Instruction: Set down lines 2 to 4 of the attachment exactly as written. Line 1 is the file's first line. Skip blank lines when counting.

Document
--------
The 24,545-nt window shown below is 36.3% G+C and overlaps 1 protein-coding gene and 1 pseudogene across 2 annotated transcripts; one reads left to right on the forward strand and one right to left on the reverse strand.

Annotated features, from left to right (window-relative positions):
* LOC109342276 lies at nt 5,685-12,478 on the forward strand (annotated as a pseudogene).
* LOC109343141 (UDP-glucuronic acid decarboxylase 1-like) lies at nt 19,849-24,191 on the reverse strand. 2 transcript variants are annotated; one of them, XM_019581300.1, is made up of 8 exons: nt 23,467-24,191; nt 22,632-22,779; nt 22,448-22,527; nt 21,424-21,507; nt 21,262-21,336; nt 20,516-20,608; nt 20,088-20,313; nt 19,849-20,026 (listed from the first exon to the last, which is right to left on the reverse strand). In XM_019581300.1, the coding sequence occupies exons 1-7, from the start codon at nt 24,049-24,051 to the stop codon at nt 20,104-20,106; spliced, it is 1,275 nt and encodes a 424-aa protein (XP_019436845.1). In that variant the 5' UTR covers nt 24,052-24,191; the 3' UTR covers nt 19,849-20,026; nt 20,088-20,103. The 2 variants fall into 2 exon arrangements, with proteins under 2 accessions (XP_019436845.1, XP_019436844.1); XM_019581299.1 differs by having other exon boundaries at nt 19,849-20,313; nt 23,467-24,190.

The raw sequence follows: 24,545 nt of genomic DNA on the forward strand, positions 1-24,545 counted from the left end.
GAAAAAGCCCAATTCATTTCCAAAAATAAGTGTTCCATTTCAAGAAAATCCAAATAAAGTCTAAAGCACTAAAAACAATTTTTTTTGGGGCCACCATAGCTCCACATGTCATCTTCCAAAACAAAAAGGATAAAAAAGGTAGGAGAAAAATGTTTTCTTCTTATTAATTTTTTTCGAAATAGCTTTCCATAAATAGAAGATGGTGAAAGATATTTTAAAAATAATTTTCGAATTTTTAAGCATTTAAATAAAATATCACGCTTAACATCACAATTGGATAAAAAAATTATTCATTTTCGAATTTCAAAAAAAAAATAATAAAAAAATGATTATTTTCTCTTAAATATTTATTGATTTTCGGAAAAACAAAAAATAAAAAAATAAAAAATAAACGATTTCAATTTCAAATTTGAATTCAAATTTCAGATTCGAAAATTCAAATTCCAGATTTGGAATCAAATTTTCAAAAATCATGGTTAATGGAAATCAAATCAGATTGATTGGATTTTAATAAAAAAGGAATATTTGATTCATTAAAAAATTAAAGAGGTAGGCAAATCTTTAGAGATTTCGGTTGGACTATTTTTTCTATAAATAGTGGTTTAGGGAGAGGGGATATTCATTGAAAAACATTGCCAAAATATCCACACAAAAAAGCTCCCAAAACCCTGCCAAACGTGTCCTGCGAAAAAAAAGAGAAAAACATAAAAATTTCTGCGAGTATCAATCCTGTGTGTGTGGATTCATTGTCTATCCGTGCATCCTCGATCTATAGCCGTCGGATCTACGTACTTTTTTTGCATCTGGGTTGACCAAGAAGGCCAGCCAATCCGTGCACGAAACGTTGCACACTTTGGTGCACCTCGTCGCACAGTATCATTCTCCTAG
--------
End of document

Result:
Annotated features, from left to right (window-relative positions):
* LOC109342276 lies at nt 5,685-12,478 on the forward strand (annotated as a pseudogene).
* LOC109343141 (UDP-glucuronic acid decarboxylase 1-like) lies at nt 19,849-24,191 on the reverse strand. 2 transcript variants are annotated; one of them, XM_019581300.1, is made up of 8 exons: nt 23,467-24,191; nt 22,632-22,779; nt 22,448-22,527; nt 21,424-21,507; nt 21,262-21,336; nt 20,516-20,608; nt 20,088-20,313; nt 19,849-20,026 (listed from the first exon to the last, which is right to left on the reverse strand). In XM_019581300.1, the coding sequence occupies exons 1-7, from the start codon at nt 24,049-24,051 to the stop codon at nt 20,104-20,106; spliced, it is 1,275 nt and encodes a 424-aa protein (XP_019436845.1). In that variant the 5' UTR covers nt 24,052-24,191; the 3' UTR covers nt 19,849-20,026; nt 20,088-20,103. The 2 variants fall into 2 exon arrangements, with proteins under 2 accessions (XP_019436845.1, XP_019436844.1); XM_019581299.1 differs by having other exon boundaries at nt 19,849-20,313; nt 23,467-24,190.